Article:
A $12 billion makeover is underway for the US Air Force’s 1980’s-era F-15 fighter, a step towards upgrading an air fleet that one military official recently called the “smallest, oldest and least ready” in history.
The F-15 has long been hailed as the most successful dog-fighting aircraft in US history, boasting an undefeated air-to-air combat record with more than 100 aerial combat victories, according to Boeing, the plane’s primary contractor and developer.
The Air Force initially planned to replace the entire F-15 fleet with the fifth-generation F-22 Raptor, but production of the stealthy aircraft was halted in 2009 and only 188 of the 749 F-22s purchased by the Pentagon were ever produced.
With rival nations like China and Russia quickly closing the technology gap that has allowed the US to rule the skies for decades and fewer F-22s than expected at its disposal, the Air Force has decided to invest in a major facelift for the battle-tested F-15 to help fill the void by extending its lifespan through 2040.
The upgrade will cover 435 F-15s, boosting them with new radar technology, updated mission computer systems, modern communication tools, advanced infrared search and track capabilities and electronic warfare defenses so the F-15s can work in concert with more advanced aircraft, the Air Force told CNN.
Many of the upgraded F-15’s will also be modified to carry 16 missiles, rather than the standard eight, giving those aircraft greater lethality, said Boeing spokesman Randy Jackson.
“Our potential adversaries are keenly aware of the importance of air superiority to our nation’s way of war,” Air Force spokesman Maj. Robert Leese told CNN. “This is why they continue to seek ways to contest our advantage in the air through the development and proliferation of new weapon systems.”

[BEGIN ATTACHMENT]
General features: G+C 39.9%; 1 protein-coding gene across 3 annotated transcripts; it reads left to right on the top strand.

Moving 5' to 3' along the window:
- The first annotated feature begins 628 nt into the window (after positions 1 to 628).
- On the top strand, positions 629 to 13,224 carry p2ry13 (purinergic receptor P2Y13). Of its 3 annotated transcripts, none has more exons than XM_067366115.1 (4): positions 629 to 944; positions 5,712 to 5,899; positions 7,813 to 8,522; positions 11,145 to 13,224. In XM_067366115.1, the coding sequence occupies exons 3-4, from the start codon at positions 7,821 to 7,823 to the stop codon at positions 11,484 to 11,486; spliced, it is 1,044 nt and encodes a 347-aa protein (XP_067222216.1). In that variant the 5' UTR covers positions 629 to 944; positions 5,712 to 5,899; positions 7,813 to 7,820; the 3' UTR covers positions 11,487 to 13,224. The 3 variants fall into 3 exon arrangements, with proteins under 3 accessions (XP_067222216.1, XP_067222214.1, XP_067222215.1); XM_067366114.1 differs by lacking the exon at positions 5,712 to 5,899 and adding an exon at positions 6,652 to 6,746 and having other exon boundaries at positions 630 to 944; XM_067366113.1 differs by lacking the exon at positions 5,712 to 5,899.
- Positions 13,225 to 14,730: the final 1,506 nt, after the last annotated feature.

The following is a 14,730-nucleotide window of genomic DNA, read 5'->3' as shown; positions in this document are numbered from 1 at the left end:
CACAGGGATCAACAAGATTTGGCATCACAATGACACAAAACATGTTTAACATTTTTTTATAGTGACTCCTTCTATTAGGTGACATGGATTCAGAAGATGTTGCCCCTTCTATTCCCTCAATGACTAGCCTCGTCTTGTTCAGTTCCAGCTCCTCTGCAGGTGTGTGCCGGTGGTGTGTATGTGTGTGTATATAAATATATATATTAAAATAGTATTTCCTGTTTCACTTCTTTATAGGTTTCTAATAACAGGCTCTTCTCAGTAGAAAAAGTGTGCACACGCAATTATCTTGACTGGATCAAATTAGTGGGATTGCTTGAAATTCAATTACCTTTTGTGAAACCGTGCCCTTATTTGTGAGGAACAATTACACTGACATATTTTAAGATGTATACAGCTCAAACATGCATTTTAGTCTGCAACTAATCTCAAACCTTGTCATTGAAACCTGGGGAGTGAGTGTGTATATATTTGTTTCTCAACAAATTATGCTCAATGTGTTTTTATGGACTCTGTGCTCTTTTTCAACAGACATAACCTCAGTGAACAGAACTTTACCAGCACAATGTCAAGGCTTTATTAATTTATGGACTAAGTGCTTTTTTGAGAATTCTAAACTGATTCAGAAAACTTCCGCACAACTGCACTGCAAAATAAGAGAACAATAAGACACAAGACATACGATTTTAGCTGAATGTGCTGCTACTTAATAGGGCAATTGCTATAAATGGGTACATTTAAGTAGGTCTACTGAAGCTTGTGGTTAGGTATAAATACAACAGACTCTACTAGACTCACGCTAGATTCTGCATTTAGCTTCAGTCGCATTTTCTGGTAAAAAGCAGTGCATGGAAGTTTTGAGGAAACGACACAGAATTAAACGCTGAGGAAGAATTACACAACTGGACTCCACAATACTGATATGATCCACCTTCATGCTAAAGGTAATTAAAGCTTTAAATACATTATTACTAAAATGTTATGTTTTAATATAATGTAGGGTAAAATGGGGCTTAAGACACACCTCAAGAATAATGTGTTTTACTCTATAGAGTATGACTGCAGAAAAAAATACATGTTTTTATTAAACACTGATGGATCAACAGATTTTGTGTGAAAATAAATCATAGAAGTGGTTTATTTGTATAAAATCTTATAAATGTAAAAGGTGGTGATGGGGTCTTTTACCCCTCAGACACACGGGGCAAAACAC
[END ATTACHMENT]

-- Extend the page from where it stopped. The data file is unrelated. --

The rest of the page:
“To maintain this advantage, the Air Force must not only develop new systems of our own, but continue to upgrade the capabilities of our legacy systems like the F-15,” he said.
While the current initiative to update the F-15 with new technology dates back to 2002 with the development of its advanced radar system, the Air Force says the process has been a gradual one, with work on the modern radio and infrared targeting programs beginning just this year.
“The process to upgrade these planes is currently being evaluated and capabilities are being developed and tested,” Boeing spokesman Randy Jackson told CNN.
While the F-15 will still lack the stealth capability of the F-22, upgrades in radar technology, infrared search and track, and electronic warfare capabilities will significantly improve its ability to detect, target, and engage enemy aircraft at a tactical advantage, according to the Air Force.
And the new high-tech mission computer and upgraded radio communication tools will not only allow the F-15 to better complement and communicate with its F-22 partner on the battlefield, but are also designed to support future technology as it is developed.
“The fourth generation F-15 has an unmatched record of success in the air-to-air role, and provides the critical additional capacity needed to augment and supplement the F-22 force in support of today’s air superiority mission sets,” Maj. Leese told CNN.
“As the Air Force continues to review our future force structure over the coming year, balancing operational effectiveness with current budget limitations, we expect the F-15 to play a critical role in the defense of our nation for the foreseeable future,” he said.
The various upgrades will finish installing between 2024 and 2030, according to the Air Force.